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Trees

, Volume 27, Issue 4, pp 1035–1047 | Cite as

Structural crown properties of Norway spruce (Picea abies [L.] Karst.) and European beech (Fagus sylvatica [L.]) in mixed versus pure stands revealed by terrestrial laser scanning

  • Dominik BayerEmail author
  • Stefan Seifert
  • Hans Pretzsch
Original Paper

Abstract

How tree morphology develops in mixed-species stands is essential for understanding and modelling mixed-stand dynamics. However, research so far focused on the morphological variation between tree species and neglected the variation within a species depending on intra- and interspecific competition. Our study, in contrast, addresses crown properties of nine mature Norway spruces (Picea abies [L.] Karst.) of a pure stand and compares them with ten spruces growing in mixture with European beech (Fagus sylvatica [L.]). The same was done with 11 pure stand beeches and 12 beeches growing in mixture with spruce. Through application of a terrestrial laser scanner and a new skeletonization approach, we deal with both species’-specific morphological traits such as branch angle, branch length, branch bending, crown volume and space occupation of branches within the crown, some of which were hardly accessible so far. Special attention is paid to distinct differences between trees growing in mixed and pure stands: for spruce, our study reveals significantly longer branches and greater crown volumes in the mixed stand when compared to the pure stand. In case of European beech, individuals growing in mixture show flatter branch angles, more distinct ramification, greater crown volumes and a lower share of a single branch’s space occupation in the total crown volume. The results show that the presented methods yield detailed information on the morphological traits analyzed in this study and that interspecific competition on its own may have a significant impact on crown structures. Implications for production ecology and stand dynamics of mixed-species forests are discussed.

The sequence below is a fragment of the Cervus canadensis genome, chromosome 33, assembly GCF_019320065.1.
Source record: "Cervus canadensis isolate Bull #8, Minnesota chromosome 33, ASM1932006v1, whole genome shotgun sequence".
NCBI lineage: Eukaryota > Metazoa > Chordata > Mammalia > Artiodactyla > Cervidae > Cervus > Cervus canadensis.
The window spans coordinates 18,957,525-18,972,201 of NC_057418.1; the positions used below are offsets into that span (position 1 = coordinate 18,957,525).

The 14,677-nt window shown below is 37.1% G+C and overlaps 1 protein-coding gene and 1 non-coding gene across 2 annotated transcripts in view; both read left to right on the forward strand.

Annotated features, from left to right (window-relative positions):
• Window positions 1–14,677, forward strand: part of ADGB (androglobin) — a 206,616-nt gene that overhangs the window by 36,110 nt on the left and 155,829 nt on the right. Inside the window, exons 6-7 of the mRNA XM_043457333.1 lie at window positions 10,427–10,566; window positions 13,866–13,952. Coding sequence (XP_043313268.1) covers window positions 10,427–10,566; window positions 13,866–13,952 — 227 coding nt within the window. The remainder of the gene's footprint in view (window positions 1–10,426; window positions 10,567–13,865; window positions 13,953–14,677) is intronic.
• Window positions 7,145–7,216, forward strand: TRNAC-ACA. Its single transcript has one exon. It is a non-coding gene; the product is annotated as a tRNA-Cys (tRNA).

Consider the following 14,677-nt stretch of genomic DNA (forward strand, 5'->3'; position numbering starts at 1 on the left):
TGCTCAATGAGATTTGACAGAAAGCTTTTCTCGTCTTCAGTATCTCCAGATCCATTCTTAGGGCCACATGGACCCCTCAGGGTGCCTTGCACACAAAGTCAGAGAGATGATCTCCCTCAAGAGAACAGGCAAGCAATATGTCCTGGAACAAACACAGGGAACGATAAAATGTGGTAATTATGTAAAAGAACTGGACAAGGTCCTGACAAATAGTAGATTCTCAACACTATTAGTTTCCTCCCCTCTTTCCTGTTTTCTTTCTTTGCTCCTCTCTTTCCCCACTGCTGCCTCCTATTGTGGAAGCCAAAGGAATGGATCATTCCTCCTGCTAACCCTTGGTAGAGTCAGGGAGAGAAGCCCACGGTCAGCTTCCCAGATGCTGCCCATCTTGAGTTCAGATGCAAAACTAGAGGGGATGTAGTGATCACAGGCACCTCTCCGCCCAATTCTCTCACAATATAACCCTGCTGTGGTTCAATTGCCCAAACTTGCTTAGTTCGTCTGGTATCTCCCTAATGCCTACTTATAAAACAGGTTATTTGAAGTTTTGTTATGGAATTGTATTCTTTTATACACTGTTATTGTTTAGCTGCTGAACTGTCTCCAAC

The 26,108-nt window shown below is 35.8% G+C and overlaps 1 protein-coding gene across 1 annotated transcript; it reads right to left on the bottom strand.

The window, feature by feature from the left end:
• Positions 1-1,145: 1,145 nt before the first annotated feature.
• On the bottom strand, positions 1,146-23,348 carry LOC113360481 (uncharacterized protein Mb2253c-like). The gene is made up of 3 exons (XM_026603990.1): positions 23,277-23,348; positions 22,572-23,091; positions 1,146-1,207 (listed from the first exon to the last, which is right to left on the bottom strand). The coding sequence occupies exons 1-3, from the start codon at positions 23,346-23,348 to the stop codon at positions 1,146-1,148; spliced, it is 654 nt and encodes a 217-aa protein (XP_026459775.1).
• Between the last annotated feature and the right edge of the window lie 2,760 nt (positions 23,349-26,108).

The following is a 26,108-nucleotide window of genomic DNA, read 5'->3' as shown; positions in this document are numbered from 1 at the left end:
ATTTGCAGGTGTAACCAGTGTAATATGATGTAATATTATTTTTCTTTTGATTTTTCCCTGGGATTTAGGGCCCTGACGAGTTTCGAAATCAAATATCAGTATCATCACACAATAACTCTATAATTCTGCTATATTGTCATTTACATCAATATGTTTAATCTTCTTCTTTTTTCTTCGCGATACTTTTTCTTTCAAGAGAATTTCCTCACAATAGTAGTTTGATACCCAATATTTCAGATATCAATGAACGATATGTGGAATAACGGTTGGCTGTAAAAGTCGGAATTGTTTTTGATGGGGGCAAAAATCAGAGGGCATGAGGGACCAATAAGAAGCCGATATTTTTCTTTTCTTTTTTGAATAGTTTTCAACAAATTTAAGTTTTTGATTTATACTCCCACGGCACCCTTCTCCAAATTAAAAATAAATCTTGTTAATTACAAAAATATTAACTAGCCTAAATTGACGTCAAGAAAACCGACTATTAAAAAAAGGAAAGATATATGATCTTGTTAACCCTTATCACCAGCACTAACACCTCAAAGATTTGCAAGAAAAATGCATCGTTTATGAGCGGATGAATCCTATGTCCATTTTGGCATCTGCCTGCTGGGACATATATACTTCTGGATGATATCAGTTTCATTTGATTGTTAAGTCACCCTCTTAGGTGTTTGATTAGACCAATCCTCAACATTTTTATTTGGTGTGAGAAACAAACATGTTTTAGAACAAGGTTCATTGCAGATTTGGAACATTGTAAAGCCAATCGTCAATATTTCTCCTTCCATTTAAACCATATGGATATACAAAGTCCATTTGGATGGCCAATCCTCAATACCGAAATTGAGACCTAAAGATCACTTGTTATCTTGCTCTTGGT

Keywords

Crown allometry Crown plasticity Allometric variability TLS Skeletonization 

Notes

Acknowledgments

We thank the Bavarian State Ministry for Nutrition, Agriculture and Forestry for permanent support of the project W 07 “Long-term experimental plots for forest growth and yield research” (# 781-20400-2012). Thanks are also due to Dr. Peter Biber for advice on the statistical analysis, Gerhard Schütze for participating in the field work and assistance in the data preparation, Ottilie Arz for assistance in field work, the skeletonization work as well as artwork creation in the course of her master thesis and reviewers for their constructive criticism.

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Copyright information

© Springer-Verlag Berlin Heidelberg 2013

Authors and Affiliations

  1. 1.Department of Ecology and Ecosystem Management, Chair for Forest Growth and Yield ScienceTechnische Universität MünchenFreisingGermany
  2. 2.Department of Forest and Wood ScienceStellenbosch UniversityMatielandSouth Africa

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